When Covid hit and shut everybody down Buskers of Glasgow continued online. In April 2020 Carolyn organised Buskerfest as a way to connect buskers and their audience.  It also helped to provide some income for the street performers. “My page at the time had around 17,000 followers. It had way bigger reach [than individual busker pages] and a much bigger audience. We had more potential for earning money.” Carolyn set up a PayPal link and the money was shared equally between each livestreams’ performers. Buskerfest was popular and Carolyn ran another two livestreams – one in July and one in December.

Bagpipers busking in Buchanan Street, Glasgow
Pic: Morag Gladstone

Since her humble beginnings on Instagram, Carolyn has widened the Buskers of Glasgow network across all the popular social media platforms. Posts to Instagram automatically cross-post to Facebook, which now has over 350,000 followers. She also posts to TikTok, 49,000 followers, and has a presence on YouTube 2,400 followers.

Carolyn works full-time. She visits the city centre most days to record and chat to the buskers. She edits and posts videos, she answers followers’ queries, and collaborates with event promoters. She plays down how much time is involved.

“All I ever do with promotions is put it on socials. I’m not printing out posters, I’m not putting up posters, I’m not shopping acts around people you know I’m not trying to get people work. I’m just promoting it on the socials which is not much more than a story share or a re-post.”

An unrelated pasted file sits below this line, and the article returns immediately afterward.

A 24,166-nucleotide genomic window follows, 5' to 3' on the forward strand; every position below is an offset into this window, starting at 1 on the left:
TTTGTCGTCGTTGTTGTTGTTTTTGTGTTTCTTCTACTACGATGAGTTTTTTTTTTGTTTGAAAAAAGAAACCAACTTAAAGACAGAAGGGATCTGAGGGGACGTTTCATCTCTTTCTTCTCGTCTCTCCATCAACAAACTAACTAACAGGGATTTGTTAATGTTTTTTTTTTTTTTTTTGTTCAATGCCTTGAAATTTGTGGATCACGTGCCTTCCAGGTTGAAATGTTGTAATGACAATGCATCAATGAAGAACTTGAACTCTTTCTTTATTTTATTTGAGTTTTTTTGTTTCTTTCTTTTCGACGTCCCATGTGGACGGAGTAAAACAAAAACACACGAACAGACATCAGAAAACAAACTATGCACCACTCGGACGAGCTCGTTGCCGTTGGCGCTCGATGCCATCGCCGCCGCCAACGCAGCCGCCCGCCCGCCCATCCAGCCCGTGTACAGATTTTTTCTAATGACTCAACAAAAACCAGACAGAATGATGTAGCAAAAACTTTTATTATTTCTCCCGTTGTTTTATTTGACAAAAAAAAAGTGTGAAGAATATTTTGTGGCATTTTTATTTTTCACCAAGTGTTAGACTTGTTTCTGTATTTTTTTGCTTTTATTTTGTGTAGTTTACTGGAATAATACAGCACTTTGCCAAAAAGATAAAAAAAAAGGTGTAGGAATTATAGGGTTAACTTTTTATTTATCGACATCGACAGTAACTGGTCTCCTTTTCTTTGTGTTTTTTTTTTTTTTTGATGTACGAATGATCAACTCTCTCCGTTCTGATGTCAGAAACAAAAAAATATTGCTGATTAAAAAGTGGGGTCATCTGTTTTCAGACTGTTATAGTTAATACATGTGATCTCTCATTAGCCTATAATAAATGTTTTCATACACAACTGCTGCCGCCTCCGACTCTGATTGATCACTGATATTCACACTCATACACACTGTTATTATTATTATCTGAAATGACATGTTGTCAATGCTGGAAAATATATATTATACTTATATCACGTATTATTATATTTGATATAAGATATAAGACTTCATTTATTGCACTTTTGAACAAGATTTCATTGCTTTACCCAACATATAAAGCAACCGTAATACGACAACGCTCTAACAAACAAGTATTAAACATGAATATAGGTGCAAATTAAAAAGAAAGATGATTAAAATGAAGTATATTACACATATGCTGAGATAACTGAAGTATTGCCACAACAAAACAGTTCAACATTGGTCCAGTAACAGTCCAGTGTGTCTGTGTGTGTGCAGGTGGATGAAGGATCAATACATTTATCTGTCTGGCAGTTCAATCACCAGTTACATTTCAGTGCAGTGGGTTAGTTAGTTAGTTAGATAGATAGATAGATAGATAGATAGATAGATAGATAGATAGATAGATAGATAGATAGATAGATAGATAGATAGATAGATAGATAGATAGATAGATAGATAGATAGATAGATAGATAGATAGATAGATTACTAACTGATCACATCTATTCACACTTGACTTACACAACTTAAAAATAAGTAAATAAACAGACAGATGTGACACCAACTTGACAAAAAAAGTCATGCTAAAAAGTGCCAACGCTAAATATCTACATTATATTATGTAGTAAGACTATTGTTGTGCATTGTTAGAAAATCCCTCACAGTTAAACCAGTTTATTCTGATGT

Bobbie Dazzler and Carolyn Sleith
Pic: Bobbie Dazzler

Bobbie Dazzler, 41, has been singing semi-professionally for a few years but only started busking a year ago. The first video of Bobbie that Carolyn shared on the Buskers of Glasgow Facebook page reached 600,000 views. She happily acknowledges that being part of Buskers of Glasgow has been essential in reaching a worldwide audience. She calls Carolyn her “street mammy” and enthusiastically describes the invaluable emotional support she gives buskers away from the street as well. “Most of the comments on social media are positive and good but you still get the odd troll with something nasty to say. It’s good to have Carolyn to talk to.” She’s in no doubt that Carolyn is an integral part of Glasgow’s busking scene. She adds: “We couldn’t do it without her.”


After Covid, when everyone is back to their day jobs and the new normal, Carolyn felt a little less needed. “I felt really relevant during Covid times. The reach of the page was really valuable. Whereas now nobody really needs it anymore.” A quick scan of the comments on the Buskers of Glasgow Facebook page shows this not to be true. People from all over the world leave positive remarks, thanking Carolyn for the work she does.

Understandably, the audience can be a little confused about the role of Buskers of Glasgow. She often gets contacted via the Facebook page by people looking to book an act for a private party or a charity event. “I’m not really a promoter, not really an agent, not really a manager but I do some stuff on the edges of all of that.

“I’m the one that shows up with the camera, and the coffee, the sun cream.”